The Fiat Ritmo is a pretty rare car here, having been on sale for only about two years and failing to inspire much interest from Australian car buyers.
As far as the clutch goes (and the Ritmo was only sold here in manual form) I believe it uses a hydraulic actuation. On conventional hydraulic systems, there should be an adjuster somewhere down near the slave-cylinder which varies where it acts on the clutch fork. By altering this setting, you effectively change the distance the fork travels and, therefore, introduce more or less movement into the clutch itself. But the Ritmo uses a concentric slave cylinder which lives inside the bell-housing and is not adjustable nor serviceable without removing the car’s gearbox.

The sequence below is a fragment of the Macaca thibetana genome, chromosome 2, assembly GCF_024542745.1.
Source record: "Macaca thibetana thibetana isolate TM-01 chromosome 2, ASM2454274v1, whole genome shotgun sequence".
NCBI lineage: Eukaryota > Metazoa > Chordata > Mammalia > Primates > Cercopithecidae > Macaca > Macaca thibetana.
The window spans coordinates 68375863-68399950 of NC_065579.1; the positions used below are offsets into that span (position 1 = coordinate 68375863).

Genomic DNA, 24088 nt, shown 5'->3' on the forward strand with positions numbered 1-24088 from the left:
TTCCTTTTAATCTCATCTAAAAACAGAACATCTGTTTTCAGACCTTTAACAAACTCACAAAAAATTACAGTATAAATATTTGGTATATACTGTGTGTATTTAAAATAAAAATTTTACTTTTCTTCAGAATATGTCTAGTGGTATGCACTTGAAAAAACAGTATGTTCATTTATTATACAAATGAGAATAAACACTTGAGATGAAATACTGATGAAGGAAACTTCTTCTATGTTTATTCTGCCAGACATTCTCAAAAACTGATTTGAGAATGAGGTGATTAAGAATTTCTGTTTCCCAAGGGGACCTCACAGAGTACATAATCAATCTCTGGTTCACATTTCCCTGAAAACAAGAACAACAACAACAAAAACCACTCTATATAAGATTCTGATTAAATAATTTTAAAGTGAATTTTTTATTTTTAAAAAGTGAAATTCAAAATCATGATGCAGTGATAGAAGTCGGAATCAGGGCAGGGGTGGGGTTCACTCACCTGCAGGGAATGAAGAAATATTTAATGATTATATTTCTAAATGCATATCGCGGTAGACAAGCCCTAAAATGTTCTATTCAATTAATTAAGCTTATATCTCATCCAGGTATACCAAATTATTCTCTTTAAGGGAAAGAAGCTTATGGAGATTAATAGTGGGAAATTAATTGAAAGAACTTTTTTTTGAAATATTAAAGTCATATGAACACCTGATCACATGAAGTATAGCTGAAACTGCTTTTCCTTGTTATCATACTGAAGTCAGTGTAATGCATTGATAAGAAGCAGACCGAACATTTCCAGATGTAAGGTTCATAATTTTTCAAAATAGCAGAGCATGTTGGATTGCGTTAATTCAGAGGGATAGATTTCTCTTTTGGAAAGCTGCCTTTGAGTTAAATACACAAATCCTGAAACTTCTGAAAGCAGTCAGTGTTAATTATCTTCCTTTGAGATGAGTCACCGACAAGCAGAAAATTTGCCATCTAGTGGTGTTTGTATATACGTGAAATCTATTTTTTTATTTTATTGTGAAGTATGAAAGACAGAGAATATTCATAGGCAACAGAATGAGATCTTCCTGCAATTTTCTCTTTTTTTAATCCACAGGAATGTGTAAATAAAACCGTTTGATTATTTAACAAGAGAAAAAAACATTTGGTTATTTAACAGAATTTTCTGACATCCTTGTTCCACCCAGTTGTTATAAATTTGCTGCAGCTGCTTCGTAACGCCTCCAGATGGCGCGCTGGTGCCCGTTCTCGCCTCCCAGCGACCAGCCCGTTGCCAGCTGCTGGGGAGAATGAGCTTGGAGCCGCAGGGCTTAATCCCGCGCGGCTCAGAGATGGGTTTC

That would make the Ritmo’s clutch self-adjusting. Either way, when the system has run out of adjustment, that usually signals that it’s time for a new clutch assembly as the clutch itself is worn beyond the point of serviceability.
But, before you worry about any of that, check that the clutch master cylinder contains the correct level of clutch fluid. If there’s a leak in the system, the clutch will not disengage properly. If your problem is one of the clutch slipping, then it’s more likely you have an actual worn out clutch.